This is awesome.
Can you imagine living in a world where they don't even have fast food? No? Neither can I. And I don't want to. But there are people who live like that, and we should know about them. Why? Because it's important to, you know, know about other people and how they live. This campaign is the perfect opportunity. We meet these people who have to work 25 hours a day, have no indoor plumbing or running water, whose homes consist of three walls (two of which are made mostly from dung- and those are the sturdy walls), and watch their eyes light up as they try for the first time the delicious fast food that you and I take for granted. (If you're reading this America, anyway.)
Of course, as this article points out, there are some jerks who don't like the campaign.
"It's outrageous," Sharon Akabas of the Institute of Human Nutrition at Columbia University, told the New York Daily News. "What's next? Are we going to start taking guns out to some of these remote places and ask them which one they like better?"
If you can equate food with weapons, then there is no reasoning with you. You are a total jerk.
Marilyn Borchardt, development director for Food First, called the campaign insensitive.
"The ad's not even acknowledging that there's even hunger in any of these places," she told the Daily News.
The ad is feeding hungry people, meaning that you are the insensitive one, you jerk.
Brian Morrissey, writing on Adfreak.com, likens the campaign to colonialism and declares it "embarrassing and emblematic of how ignorant Americans still seem to the rest of the world."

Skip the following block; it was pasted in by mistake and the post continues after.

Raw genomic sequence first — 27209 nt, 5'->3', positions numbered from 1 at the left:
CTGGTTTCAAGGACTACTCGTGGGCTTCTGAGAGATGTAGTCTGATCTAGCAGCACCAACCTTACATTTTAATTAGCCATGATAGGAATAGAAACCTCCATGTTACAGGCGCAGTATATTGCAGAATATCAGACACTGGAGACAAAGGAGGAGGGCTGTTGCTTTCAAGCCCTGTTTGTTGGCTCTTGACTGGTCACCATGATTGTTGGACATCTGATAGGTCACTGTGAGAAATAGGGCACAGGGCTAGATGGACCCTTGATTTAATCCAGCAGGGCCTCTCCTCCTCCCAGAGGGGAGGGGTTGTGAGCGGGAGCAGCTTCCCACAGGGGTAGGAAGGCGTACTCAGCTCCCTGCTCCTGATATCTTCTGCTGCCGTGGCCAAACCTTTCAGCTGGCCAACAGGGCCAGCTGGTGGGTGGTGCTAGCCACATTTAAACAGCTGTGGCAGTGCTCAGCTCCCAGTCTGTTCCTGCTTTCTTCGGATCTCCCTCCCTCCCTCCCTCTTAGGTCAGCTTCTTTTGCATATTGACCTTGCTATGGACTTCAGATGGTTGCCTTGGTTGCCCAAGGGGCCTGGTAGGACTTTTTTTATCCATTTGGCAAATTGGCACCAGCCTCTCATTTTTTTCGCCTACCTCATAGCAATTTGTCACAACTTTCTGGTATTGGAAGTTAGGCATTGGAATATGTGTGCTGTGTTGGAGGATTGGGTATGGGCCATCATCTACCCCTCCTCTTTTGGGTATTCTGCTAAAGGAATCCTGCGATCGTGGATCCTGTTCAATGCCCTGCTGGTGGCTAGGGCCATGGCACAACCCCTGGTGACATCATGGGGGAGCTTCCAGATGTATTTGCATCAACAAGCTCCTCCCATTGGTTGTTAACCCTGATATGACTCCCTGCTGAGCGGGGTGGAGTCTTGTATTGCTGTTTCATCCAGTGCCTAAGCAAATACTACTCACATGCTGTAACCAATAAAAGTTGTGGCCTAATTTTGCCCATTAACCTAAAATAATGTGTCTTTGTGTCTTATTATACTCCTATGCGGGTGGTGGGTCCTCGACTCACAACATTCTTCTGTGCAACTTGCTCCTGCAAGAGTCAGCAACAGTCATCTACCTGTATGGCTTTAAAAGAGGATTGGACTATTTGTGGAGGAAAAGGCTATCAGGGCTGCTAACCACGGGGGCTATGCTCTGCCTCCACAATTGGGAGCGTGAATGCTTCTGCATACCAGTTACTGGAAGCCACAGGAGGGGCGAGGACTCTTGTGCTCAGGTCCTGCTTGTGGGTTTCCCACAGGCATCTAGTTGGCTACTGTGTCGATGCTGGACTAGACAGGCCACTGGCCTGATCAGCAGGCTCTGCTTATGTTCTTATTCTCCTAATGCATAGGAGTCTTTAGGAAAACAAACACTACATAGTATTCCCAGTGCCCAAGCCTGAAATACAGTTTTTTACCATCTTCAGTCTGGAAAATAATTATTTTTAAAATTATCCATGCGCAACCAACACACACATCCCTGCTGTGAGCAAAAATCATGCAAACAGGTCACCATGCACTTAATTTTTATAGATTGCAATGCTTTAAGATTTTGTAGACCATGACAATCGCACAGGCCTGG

The ignorant ones are those who don't even know what a Whopper is! In this case, Americans are educating the rest of the world.
"It doesn't get much more offensive than this," noted The Inquisitor blog. "If visiting poor people in remote locations, some who would be at best surviving on below poverty levels and throwing a burger in their faces isn't bad enough, it gets better, because they also ask the Whopper Virgins to compare the taste of the Whopper to a McDonalds Big Mac as well.
"It's hard to place exactly where this begins on the level of wrongness."
Which is the part you find so "wrong"? The part where hungry people are fed, or the part where their opinions are solicited? "Let them starve, and I don't care what they think," is basically what you're saying.
There is plenty to get worked up about, but feeding the hungry isn't one of them.
The only problem I have with the campaign is that it compares the Whopper with the Big Mac. I don't know anyone who likes the Big Mac better. But put the Whopper up against the McRib, or the McGriddle, and there's no contest. The gold goes to McDonald's, hands down.